black coffee, one sugar

by martha gatt ~

2016 was the year I whole heartedly collapsed into freefall when a girl broke my heart. And the strangest part of it all – while all of this was happening, the rest of the world just kept moving forward.

I once read that the only worse thing than grieving someone who passed away is grieving someone who still walks among the living. They are somewhere else in the world at this very moment, living and breathing, without you. People who once were your people, but are no longer your people. They wake up in the morning and have their coffee in a mug just the way they like it: a splash of milk, no sugar. Life resumes as normal. When it came knocking, I welcomed grief in like an old friend. I took its jacket and hung it gently over the kitchen chair, while it took off its shoes and made itself comfortable on the sofa. I poured it a glass of wine, the expensive kind too. I fed it, bathed it and gave it room to breathe on its own. I completely shatter at the thought of another someone who is not me, making her laugh. Briefly, I considered the old adage of getting under someone new, a shiny ill-suited distraction as an impermanent fix. But I couldn’t bear to think of another’s hands in mine, lips on mine. It felt like I was cheating, it made me physically sick. It would be years before I let another lover in.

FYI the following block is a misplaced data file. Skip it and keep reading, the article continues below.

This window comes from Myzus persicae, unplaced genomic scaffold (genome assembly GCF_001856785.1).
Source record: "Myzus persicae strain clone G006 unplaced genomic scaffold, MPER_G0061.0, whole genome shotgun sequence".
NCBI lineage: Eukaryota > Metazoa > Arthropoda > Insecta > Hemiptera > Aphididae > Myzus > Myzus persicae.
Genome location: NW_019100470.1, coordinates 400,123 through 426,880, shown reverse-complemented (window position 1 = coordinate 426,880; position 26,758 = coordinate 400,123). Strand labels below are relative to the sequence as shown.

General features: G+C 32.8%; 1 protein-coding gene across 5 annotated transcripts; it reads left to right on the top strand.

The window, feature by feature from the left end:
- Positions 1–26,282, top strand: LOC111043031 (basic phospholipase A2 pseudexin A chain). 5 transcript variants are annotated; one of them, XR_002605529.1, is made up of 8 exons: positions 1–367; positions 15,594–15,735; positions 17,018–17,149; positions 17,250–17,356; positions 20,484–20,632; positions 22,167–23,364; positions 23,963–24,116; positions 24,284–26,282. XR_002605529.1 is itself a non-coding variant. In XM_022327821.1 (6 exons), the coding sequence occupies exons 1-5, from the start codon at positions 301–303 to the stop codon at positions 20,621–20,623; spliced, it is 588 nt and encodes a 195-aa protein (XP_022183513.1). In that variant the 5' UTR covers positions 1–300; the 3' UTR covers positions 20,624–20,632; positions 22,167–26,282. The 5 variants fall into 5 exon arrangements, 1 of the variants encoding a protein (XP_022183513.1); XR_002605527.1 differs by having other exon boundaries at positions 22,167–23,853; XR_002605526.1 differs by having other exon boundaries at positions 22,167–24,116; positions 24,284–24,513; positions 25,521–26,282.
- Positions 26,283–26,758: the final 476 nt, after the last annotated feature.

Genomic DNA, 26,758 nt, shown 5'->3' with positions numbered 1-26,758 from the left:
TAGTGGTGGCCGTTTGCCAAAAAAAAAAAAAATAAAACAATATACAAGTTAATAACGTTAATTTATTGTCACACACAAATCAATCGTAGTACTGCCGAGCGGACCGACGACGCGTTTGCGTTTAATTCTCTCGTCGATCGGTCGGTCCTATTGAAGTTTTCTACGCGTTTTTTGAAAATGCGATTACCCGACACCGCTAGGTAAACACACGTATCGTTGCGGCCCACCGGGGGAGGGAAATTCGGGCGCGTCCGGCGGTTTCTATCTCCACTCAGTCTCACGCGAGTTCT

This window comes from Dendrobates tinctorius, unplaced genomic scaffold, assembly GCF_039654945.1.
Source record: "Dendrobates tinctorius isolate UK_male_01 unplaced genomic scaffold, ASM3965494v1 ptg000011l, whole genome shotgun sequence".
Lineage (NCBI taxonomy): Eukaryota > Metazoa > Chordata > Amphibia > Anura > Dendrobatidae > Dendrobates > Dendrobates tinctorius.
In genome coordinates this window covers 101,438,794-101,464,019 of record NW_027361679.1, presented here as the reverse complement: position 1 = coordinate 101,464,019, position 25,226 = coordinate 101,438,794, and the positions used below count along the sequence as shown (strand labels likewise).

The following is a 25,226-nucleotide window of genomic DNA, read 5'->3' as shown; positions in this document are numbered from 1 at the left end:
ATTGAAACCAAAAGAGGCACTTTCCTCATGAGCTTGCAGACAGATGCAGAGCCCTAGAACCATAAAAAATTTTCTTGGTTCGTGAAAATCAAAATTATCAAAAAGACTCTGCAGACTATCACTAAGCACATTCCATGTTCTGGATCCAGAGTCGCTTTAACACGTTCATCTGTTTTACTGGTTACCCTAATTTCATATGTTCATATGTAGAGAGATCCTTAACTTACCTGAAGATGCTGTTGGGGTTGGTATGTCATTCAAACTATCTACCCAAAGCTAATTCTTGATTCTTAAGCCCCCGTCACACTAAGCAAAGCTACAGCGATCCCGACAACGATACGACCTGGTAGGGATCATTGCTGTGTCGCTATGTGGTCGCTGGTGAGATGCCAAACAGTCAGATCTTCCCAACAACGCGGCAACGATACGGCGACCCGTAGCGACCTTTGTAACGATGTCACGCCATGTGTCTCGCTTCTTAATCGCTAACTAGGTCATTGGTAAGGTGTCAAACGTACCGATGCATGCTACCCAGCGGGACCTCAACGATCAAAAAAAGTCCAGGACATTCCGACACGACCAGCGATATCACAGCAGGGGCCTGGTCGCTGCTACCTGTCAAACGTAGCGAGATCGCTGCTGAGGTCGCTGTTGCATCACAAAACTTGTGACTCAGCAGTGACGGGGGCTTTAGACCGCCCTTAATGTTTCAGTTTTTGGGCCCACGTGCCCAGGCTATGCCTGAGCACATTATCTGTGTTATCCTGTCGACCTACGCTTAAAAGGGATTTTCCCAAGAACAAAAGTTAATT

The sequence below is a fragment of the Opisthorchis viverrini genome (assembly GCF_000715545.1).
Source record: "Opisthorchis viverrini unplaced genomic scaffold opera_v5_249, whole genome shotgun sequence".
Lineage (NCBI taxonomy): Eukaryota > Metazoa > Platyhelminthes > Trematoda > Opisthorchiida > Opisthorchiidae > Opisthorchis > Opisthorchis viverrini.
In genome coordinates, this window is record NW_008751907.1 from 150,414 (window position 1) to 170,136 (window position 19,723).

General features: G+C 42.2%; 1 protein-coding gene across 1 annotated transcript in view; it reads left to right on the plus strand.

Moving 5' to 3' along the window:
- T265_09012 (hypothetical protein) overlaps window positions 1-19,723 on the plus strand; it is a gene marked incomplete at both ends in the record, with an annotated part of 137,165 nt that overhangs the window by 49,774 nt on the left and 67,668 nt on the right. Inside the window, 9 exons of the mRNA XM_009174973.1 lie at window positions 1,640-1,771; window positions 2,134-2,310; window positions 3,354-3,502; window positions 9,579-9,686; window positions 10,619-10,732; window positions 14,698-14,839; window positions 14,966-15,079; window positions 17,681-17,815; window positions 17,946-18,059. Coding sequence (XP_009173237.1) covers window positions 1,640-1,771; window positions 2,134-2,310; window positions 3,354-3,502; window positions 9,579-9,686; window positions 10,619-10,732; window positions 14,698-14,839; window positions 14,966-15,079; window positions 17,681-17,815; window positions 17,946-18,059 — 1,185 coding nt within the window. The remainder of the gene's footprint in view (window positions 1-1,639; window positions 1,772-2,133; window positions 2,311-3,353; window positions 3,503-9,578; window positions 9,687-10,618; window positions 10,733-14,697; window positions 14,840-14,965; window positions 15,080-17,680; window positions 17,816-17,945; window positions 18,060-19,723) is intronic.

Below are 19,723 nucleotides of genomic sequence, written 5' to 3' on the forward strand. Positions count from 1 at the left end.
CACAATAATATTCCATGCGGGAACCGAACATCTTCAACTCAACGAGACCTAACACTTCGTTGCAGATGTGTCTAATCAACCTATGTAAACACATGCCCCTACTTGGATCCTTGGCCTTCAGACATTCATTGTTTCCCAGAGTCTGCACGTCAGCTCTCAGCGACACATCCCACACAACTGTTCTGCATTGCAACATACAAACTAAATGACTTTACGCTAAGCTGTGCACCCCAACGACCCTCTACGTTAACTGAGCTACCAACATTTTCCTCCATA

When I am awakened at two a.m., I toss and turn and count backwards from four hundred trying to choose sleep over you. I wake up for the second time to the sound of dogs barking at six in the morning and stretch my toes to the edge of the bed, holding on to those fleeting few seconds of bliss where I momentarily forget. I pour my own coffee – black, one sugar, and wonder if you are awake yet. It takes forty minutes of driving in almost static traffic to get to work, the sweltering July heat scorches the back of my neck. The radio hosts flirt and make inappropriate jokes that make me cringe but I don’t turn it off. They play happy loud music, one song after another, almost like they do not know of the grief which sat buckled in the passenger seat next to me. When they ask me about you at work, I shrug to stop myself from crying, because I know there is little to do except wait this part out. After the first few weeks, the questions are replaced by half smiles and a small pat on the back. A gesture of solidarity.

Count back from two hundred.

That morning grief engulfed me in all its might and glory but I again acknowledge it, respect its existence. I sleep more than I ever have slept before in my life although somehow, I am constantly tired. During the day I become acutely aware of the passing of time and I am dazed that it is both stubborn and painfully slow. It seeps through small fragments of ordinary day things, like not buying your favourite chocolate when I am shopping for food, or spending hours at our beach spot by myself on a sunny day in the fall. The crying decelerates over the months, the solitude becomes comfortable. Under the strangest of circumstances, the grief somehow begins to make sense and I allow myself to fully indulge in it. I discover that the more I do this, the faster I fall asleep. Sorrow and tolerance finally holding hands. I watch the sun descend back home, its temporary replacement beckoning the stars as the sky grows darker. The show is about to begin. I feel a sense of nostalgia wash over me. Two lovers unable to meet in real time, something inside me softens. Life resumes as normal, but little stays the same.